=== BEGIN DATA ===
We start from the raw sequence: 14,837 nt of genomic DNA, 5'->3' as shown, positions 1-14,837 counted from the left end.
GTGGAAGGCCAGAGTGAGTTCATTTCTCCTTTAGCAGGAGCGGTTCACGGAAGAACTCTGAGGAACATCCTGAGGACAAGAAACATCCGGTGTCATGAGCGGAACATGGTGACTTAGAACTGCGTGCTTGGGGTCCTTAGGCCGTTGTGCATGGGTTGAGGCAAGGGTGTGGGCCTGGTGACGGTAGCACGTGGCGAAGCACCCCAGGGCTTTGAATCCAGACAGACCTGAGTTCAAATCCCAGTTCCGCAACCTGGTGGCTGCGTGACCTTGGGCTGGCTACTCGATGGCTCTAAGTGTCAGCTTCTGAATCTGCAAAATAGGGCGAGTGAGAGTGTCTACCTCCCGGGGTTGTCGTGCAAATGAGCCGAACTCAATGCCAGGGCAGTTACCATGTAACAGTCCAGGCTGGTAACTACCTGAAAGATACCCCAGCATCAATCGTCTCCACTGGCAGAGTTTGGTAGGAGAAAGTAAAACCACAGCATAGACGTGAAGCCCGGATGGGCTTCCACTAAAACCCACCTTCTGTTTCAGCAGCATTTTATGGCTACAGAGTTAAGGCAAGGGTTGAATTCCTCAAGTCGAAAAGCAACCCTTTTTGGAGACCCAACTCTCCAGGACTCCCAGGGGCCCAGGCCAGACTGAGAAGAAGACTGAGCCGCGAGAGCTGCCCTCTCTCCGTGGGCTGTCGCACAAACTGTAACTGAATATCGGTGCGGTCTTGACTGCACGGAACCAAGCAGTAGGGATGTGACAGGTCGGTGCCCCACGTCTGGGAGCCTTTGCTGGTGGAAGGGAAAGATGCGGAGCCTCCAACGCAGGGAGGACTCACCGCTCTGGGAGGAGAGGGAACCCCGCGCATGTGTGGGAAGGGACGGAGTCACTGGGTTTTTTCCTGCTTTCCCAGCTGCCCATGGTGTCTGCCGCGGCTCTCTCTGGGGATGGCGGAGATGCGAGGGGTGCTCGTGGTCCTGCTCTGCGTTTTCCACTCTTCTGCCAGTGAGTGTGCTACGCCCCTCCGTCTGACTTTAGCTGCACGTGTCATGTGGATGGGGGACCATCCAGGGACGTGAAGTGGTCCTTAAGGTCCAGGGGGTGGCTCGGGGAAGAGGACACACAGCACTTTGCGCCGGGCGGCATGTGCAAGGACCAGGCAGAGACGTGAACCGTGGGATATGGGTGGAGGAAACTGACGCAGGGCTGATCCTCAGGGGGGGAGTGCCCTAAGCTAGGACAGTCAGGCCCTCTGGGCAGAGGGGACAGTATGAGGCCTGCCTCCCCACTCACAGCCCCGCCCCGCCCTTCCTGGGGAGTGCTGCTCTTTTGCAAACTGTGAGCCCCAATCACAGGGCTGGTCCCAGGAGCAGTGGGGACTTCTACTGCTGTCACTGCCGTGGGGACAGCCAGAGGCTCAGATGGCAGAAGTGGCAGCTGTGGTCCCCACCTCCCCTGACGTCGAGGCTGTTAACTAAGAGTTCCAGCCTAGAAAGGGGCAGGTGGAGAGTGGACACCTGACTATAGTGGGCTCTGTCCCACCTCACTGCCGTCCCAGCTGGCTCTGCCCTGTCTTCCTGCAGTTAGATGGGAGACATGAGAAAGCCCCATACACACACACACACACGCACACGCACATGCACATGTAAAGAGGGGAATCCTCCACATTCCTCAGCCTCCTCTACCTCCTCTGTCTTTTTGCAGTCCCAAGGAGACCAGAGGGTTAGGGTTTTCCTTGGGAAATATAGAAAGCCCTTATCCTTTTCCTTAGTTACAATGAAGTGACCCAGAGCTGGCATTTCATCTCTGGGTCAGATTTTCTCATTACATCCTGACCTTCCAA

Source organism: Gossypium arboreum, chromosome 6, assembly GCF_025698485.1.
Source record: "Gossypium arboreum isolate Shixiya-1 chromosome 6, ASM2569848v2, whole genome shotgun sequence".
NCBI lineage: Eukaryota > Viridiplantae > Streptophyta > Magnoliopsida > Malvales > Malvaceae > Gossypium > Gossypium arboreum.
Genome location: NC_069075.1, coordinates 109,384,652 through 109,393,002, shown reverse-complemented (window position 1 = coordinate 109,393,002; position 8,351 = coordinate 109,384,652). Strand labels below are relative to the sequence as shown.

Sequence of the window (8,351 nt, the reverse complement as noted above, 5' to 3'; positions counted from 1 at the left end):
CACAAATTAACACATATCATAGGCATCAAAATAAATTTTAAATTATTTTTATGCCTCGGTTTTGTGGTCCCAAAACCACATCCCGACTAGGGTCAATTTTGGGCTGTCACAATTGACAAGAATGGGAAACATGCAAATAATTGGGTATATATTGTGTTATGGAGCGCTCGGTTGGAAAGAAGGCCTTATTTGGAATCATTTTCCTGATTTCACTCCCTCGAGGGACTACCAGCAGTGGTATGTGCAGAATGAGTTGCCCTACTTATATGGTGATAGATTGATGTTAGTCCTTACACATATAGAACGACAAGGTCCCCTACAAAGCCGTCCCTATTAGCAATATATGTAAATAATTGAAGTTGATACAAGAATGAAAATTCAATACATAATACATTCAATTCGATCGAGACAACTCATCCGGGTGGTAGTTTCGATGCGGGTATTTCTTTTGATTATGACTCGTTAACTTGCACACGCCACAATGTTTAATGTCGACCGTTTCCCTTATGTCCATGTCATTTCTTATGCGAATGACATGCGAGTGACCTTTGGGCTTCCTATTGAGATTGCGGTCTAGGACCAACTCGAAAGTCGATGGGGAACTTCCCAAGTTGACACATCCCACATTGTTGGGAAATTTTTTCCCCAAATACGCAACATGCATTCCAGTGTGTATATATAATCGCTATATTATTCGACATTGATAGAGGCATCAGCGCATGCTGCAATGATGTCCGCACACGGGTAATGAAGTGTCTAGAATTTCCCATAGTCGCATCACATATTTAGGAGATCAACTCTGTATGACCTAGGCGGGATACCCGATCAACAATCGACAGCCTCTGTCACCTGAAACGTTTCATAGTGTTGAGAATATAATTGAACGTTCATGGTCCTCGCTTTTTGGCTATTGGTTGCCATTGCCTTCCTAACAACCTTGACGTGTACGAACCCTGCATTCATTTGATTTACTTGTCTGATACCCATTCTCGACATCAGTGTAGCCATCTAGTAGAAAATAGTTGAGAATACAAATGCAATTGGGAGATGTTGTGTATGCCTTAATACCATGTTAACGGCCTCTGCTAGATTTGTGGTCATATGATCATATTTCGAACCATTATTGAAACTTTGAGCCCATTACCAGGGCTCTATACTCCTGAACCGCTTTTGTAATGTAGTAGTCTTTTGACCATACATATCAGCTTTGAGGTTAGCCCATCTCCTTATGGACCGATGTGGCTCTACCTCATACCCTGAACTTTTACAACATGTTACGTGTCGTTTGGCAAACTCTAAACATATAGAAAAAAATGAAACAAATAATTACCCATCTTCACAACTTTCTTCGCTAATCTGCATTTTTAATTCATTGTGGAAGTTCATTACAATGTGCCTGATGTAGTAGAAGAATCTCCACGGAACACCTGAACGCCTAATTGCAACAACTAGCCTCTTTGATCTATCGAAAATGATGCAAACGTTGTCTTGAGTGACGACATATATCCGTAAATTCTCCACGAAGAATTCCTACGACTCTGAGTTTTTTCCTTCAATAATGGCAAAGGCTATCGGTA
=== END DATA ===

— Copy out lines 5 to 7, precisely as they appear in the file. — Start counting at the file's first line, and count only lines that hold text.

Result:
NCBI lineage: Eukaryota > Viridiplantae > Streptophyta > Magnoliopsida > Malvales > Malvaceae > Gossypium > Gossypium arboreum.
Genome location: NC_069075.1, coordinates 109,384,652 through 109,393,002, shown reverse-complemented (window position 1 = coordinate 109,393,002; position 8,351 = coordinate 109,384,652). Strand labels below are relative to the sequence as shown.

Sequence of the window (8,351 nt, the reverse complement as noted above, 5' to 3'; positions counted from 1 at the left end):